Color management experts universally agree that a colorimeter or spectrophotometer and good calibration software yield more repeatable and consistent results than trying to calibrate a monitor by eye. That said, an instrumented calibration should also be independently checked with a good visual target to determine if it has achieved what was expected. Even software applications that “validate” the calibration state sometimes just remeasure the same color patches used to produce the calibration and display profile in the first place. The profile can contain subtle gray balance errors or larger deviations for other colors not used in the calibration/profiling process. Thus, some validation procedures overlook any interpolation errors and therefore give a false sense of assurance that high accuracy was achieved.
The MonitorChecker target evaluates the critical gray balance, shadow, and highlight tone reproduction of a CRT or LCD display. Achieving smooth tonal gradients from monitor black to white without clipping or unwanted chroma in the neutrals is very demanding on all hardware and software components of the system. The target has undergone some refinements over the years, and in this latest version, I finally got around to adding some basic instructions on how to use it and what it should look like on a well-calibrated monitor. It also now includes a 101 step grayscale designed to show steps with just noticeable differences of 1∆E. The 101 tonal steps reveal any “kinks” or “flat spots” in the monitor’s tone curves.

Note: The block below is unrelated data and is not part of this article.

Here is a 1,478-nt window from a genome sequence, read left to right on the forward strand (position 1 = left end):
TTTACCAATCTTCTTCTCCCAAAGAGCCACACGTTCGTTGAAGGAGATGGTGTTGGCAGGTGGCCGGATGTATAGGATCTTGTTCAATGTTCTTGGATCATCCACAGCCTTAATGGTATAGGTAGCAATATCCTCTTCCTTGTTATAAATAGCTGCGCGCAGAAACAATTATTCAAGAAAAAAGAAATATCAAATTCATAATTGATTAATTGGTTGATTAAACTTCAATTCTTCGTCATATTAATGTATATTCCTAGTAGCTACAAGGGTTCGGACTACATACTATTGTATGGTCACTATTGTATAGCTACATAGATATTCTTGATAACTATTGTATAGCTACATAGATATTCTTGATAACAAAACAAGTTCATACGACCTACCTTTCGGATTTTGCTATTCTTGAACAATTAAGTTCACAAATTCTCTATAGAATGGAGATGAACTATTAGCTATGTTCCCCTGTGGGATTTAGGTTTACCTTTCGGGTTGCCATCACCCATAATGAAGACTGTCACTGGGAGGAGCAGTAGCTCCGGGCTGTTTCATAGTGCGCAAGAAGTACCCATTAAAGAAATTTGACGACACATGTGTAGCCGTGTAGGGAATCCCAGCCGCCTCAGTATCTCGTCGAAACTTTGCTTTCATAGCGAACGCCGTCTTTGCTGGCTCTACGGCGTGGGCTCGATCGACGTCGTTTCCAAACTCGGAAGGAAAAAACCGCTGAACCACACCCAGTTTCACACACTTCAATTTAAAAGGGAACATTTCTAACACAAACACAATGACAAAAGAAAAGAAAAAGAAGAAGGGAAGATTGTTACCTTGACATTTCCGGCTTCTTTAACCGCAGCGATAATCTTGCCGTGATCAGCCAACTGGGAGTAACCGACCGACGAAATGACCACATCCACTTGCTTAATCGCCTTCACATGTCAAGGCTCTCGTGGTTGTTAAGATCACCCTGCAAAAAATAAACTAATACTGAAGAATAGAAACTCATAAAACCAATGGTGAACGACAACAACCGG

In recent tests on newer calibration software, I am once again finding that the MonitorChecker target enables me to identify optimum settings and critically evaluate the final calibration results. For example, when calibrating my 20 inch Apple Cinema Display with ColorEyes Display Pro software (version 1.42.1) from Integrated Color Corporation and either a Monaco Optix Colorimeter (i.e., Xrite model DTP94) or an Xrite EyeOne Pro spectrophotometer, I achieve superior gray balance using the recommended L* gamma setting rather than Gamma 2.2 or Gamma 1.8 settings. Unfortunately, the superior gray balance performance (ie. lack of color “ripple” in the 101 gray steps of the MonitorChecker) came slightly at the expense of the darkest shadow reproduction. The MonitorChecker revealed that number “1”on the black background was clipped, “2” was about the lightness that “1” should have been, and too large a step was occurring between “2” and “3”. This deep shadow behavior was also easy to observe in the 1∆L stepwedge layer of the target. L values 1-3 are the deepest shadow tones which should be discernible from maximum black of the monitor. The ColorEyes Display Pro software has a normal blackpoint default setting of “minimim luminance”. I was able to solve the problem by adjusting the Display Pro software settings to use a manually entered blackpoint luminance value that was very slightly higher than the minimum achievable luminance on the Cinema Display and then re-running the calibration procedure. Gray balance remained excellent and the deepest shadow details uniformally stepped away from monitor black level. Very little dynamic range was sacrificed by manually entering the ever-so-slight increase in the black level aimpoint. The MonitorChecker target and the professional level adjustments of the Display Pro software enabled me to achieve a better combination of optimally tuned settings for my Apple Cinema Display unit than could be achieved by simply relying on default calibration aimpoints. The final calibrated state of the Cinema Display was excellent and the MonitorChecker image reproduced better than I’ve ever achieved with older calibration software. One would probably need a much more expensive display system supporting higher video card bit depth to improve upon the results.
Mark H. McCormick-Goodhart
Director, Aardenburg Imaging & Archives